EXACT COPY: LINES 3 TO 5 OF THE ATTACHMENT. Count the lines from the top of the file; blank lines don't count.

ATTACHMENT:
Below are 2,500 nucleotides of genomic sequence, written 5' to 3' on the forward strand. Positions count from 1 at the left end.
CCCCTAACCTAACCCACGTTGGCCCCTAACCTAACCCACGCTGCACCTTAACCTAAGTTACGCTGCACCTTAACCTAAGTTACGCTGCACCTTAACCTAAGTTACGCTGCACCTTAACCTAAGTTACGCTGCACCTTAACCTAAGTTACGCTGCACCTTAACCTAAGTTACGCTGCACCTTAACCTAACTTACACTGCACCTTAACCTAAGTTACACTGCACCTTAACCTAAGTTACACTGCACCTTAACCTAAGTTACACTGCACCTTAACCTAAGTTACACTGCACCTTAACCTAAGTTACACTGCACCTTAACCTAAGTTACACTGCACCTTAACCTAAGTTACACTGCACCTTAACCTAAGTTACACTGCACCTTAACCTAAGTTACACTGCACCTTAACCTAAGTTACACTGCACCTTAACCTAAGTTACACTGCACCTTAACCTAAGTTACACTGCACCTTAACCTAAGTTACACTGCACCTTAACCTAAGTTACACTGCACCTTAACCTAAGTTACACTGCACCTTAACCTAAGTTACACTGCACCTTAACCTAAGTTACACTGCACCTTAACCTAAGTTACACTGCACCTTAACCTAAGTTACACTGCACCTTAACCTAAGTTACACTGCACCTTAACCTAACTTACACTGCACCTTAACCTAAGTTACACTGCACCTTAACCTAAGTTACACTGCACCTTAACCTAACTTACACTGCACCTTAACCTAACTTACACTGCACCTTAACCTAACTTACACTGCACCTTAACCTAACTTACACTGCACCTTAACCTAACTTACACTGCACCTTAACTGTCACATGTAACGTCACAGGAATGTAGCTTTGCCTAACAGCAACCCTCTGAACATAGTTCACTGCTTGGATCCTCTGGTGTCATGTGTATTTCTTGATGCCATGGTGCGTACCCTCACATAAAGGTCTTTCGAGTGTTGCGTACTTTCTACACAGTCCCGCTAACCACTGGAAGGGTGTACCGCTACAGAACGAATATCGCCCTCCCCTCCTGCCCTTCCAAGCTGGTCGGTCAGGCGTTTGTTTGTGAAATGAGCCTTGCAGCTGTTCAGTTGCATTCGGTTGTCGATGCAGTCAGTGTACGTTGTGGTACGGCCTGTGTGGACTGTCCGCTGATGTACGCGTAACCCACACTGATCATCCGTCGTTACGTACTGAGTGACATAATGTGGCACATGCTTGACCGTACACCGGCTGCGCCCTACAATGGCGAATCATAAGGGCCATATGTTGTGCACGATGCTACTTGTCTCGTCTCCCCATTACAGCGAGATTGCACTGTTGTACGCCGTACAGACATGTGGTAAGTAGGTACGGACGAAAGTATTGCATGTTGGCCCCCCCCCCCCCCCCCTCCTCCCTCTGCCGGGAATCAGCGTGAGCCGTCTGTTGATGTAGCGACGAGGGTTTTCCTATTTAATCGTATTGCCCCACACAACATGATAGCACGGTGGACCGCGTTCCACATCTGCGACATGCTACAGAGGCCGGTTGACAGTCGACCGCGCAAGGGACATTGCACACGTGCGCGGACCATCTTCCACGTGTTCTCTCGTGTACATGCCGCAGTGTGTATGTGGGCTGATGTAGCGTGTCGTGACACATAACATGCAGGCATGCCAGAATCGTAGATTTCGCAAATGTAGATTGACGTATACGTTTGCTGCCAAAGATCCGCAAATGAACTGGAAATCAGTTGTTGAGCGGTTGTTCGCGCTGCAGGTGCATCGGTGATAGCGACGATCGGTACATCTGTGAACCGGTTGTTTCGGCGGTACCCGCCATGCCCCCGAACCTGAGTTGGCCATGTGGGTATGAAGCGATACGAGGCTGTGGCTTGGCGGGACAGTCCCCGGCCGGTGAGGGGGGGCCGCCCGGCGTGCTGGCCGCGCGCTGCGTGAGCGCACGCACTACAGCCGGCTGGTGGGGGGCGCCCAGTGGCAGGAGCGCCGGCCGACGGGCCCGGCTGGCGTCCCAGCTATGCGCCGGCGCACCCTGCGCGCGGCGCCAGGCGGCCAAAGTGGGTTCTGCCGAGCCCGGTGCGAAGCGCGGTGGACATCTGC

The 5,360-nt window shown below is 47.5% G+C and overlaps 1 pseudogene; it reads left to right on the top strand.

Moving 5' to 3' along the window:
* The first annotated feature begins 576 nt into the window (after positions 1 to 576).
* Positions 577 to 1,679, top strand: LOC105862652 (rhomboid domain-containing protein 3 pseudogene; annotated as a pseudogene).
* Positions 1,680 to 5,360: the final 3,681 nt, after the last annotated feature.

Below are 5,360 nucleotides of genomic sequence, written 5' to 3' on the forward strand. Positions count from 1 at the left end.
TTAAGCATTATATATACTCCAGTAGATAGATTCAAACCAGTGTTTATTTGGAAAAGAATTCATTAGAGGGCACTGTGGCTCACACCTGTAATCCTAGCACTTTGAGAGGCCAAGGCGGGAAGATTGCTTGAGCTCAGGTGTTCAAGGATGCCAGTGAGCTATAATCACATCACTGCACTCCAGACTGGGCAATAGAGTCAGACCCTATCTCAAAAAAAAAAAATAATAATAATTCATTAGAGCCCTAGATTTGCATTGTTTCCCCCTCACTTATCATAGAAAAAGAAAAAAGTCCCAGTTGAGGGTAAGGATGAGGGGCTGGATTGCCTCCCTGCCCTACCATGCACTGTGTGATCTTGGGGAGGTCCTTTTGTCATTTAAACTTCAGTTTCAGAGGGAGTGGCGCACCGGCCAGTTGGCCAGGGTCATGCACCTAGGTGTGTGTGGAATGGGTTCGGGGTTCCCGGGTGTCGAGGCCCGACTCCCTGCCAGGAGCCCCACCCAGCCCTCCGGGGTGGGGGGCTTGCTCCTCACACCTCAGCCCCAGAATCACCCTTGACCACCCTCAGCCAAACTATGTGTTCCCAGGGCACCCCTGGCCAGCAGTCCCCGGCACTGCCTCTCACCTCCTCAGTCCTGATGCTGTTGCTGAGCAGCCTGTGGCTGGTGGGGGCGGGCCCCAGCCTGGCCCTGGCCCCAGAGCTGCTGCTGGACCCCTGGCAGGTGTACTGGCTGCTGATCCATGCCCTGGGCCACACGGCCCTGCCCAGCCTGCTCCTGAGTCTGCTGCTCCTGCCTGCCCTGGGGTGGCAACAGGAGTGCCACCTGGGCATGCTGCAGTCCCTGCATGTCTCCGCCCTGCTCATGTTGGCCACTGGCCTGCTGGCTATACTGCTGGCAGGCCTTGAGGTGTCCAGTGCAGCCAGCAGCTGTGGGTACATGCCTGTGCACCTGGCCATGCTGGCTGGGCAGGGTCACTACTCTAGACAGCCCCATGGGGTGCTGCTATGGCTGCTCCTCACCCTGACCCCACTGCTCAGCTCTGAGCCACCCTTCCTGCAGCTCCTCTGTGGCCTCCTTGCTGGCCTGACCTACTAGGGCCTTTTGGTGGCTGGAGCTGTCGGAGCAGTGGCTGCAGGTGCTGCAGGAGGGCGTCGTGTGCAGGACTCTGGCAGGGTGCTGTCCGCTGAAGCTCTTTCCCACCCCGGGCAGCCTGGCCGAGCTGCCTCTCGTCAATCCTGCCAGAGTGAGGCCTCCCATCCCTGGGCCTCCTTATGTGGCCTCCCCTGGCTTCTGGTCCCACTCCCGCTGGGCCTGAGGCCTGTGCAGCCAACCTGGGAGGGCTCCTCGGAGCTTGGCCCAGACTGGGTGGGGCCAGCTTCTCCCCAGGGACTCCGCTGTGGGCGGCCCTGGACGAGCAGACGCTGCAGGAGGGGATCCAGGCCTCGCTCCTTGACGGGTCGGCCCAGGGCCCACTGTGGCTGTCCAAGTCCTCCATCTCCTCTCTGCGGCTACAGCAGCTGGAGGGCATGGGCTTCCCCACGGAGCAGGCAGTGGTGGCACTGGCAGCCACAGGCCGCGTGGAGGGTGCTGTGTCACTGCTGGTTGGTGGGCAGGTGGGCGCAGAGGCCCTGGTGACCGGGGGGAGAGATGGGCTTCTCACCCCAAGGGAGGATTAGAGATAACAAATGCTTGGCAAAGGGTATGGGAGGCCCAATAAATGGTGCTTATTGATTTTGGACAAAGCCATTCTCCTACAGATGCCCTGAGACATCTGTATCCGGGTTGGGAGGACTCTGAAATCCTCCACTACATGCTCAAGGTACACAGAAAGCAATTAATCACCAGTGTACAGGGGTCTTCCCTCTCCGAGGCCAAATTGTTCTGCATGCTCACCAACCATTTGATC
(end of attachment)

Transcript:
The 5,360-nt window shown below is 47.5% G+C and overlaps 1 pseudogene; it reads left to right on the top strand.

Moving 5' to 3' along the window:
* The first annotated feature begins 576 nt into the window (after positions 1 to 576).